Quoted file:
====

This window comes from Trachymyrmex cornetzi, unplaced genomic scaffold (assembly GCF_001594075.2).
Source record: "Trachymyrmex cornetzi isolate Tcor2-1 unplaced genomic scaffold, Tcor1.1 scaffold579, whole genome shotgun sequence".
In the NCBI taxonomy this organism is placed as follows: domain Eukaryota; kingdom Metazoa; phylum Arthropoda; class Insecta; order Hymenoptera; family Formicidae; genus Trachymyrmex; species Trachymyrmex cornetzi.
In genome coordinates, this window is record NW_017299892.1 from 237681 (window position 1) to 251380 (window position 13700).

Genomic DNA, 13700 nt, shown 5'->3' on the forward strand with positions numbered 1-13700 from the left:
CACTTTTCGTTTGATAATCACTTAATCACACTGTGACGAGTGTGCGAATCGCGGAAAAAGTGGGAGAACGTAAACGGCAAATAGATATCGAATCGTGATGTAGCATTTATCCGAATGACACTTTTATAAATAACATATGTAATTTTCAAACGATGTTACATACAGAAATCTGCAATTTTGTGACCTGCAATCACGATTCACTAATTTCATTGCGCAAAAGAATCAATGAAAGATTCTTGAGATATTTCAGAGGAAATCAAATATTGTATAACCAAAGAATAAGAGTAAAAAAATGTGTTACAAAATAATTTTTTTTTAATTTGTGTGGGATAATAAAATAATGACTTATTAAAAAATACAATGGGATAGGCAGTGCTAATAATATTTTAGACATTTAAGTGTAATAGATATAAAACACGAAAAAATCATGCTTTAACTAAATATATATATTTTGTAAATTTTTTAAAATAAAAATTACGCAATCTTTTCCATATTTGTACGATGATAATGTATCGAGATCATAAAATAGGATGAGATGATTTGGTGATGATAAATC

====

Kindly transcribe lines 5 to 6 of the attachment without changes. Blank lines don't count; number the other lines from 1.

Genomic DNA, 13700 nt, shown 5'->3' on the forward strand with positions numbered 1-13700 from the left:
CACTTTTCGTTTGATAATCACTTAATCACACTGTGACGAGTGTGCGAATCGCGGAAAAAGTGGGAGAACGTAAACGGCAAATAGATATCGAATCGTGATGTAGCATTTATCCGAATGACACTTTTATAAATAACATATGTAATTTTCAAACGATGTTACATACAGAAATCTGCAATTTTGTGACCTGCAATCACGATTCACTAATTTCATTGCGCAAAAGAATCAATGAAAGATTCTTGAGATATTTCAGAGGAAATCAAATATTGTATAACCAAAGAATAAGAGTAAAAAAATGTGTTACAAAATAATTTTTTTTTAATTTGTGTGGGATAATAAAATAATGACTTATTAAAAAATACAATGGGATAGGCAGTGCTAATAATATTTTAGACATTTAAGTGTAATAGATATAAAACACGAAAAAATCATGCTTTAACTAAATATATATATTTTGTAAATTTTTTAAAATAAAAATTACGCAATCTTTTCCATATTTGTACGATGATAATGTATCGAGATCATAAAATAGGATGAGATGATTTGGTGATGATAAATC